Two college students sitting in the grass, chatting and studying with a large, brick building in the background. Image by Keira Burton from Pexels is licensed under Pexels license.

Opening a college admissions letter can be an exhilarating experience for some applicants and a crushing blow to others. Considering the importance of college admissions in many people’s lives, social scientists wanted to understand students’ beliefs and buy-in to the saying “hard work pays off.”

Researchers Rebecca Wetter and Claudia Finger analyzed the effects of acceptance and rejection from competitive German medical schools on beliefs about “meritocracy” – the idea that success is based on talent, skill, and hard work. When applicants were admitted to medical school, their confidence in the importance of personal effort for success increased. Alternatively, when applicants were rejected from these elite schools, they were less likely to believe that the application system was merit-based, and instead believed that economic resources and family background were more important for success in life.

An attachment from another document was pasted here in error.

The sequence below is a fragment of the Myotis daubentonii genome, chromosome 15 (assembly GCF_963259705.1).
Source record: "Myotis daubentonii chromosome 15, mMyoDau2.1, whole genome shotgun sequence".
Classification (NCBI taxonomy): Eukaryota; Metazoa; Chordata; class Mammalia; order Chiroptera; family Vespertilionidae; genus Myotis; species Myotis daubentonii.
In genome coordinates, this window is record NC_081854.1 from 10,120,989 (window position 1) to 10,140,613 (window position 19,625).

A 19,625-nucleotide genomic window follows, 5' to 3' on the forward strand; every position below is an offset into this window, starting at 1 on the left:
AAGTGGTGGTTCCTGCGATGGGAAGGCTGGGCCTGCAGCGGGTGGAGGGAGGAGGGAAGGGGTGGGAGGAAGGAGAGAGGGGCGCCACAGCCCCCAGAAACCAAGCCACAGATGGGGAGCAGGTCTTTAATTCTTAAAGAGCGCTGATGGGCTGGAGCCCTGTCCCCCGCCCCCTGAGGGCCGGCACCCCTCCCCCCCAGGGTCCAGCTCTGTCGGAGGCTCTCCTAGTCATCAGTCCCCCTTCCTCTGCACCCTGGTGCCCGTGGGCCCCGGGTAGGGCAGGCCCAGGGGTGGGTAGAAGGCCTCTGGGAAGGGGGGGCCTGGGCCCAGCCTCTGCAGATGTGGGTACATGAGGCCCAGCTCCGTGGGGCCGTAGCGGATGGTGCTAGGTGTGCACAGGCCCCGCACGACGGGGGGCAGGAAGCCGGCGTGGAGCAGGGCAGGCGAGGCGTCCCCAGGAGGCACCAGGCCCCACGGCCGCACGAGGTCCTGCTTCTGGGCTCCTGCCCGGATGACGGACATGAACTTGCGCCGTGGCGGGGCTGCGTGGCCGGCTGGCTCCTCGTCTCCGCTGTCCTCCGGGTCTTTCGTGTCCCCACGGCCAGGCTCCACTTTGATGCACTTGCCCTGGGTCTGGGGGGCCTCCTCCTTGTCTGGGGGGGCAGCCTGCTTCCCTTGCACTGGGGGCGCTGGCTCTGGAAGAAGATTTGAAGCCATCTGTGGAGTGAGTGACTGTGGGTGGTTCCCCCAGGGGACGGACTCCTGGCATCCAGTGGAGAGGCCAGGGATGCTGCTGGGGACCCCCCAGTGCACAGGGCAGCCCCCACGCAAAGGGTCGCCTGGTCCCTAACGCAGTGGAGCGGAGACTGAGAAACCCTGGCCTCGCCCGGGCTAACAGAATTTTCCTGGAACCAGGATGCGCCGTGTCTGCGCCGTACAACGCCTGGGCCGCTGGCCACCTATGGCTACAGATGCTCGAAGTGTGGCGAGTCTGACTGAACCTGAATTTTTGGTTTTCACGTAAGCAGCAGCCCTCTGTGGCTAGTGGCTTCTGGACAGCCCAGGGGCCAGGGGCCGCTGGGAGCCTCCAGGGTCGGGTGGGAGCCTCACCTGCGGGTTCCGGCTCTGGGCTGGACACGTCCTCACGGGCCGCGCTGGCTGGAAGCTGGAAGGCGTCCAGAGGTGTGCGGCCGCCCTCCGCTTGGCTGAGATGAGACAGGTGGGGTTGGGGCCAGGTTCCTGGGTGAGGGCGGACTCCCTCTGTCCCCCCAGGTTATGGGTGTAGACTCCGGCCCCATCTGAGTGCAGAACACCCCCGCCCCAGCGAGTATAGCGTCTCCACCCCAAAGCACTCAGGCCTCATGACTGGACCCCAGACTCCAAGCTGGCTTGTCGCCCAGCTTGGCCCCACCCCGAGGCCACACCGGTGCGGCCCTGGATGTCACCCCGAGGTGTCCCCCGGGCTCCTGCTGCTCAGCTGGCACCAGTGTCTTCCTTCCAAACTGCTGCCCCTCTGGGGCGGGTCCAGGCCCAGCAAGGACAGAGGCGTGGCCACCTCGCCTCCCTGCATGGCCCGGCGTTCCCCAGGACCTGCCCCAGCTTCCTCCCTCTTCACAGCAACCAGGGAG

Results from the study confirmed that beliefs about the admissions system depended in part on whether applicants’ parents had attended college. Prospective students whose parents had attended university were much more likely to believe that their effort and skill would be rewarded in the application process. But if their parents had not had the privilege of higher education, applicants were more likely to see admission as depending on factors like affluence or class instead of their hard work and merit.

Findings like these are important to consider as countries continue to change their higher education systems. As tensions mount concerning college admissions around the world, the results of this German study serve as a reminder that the application process can undermine applicants’ beliefs in the fairness of the system and the idea that hard work will be rewarded.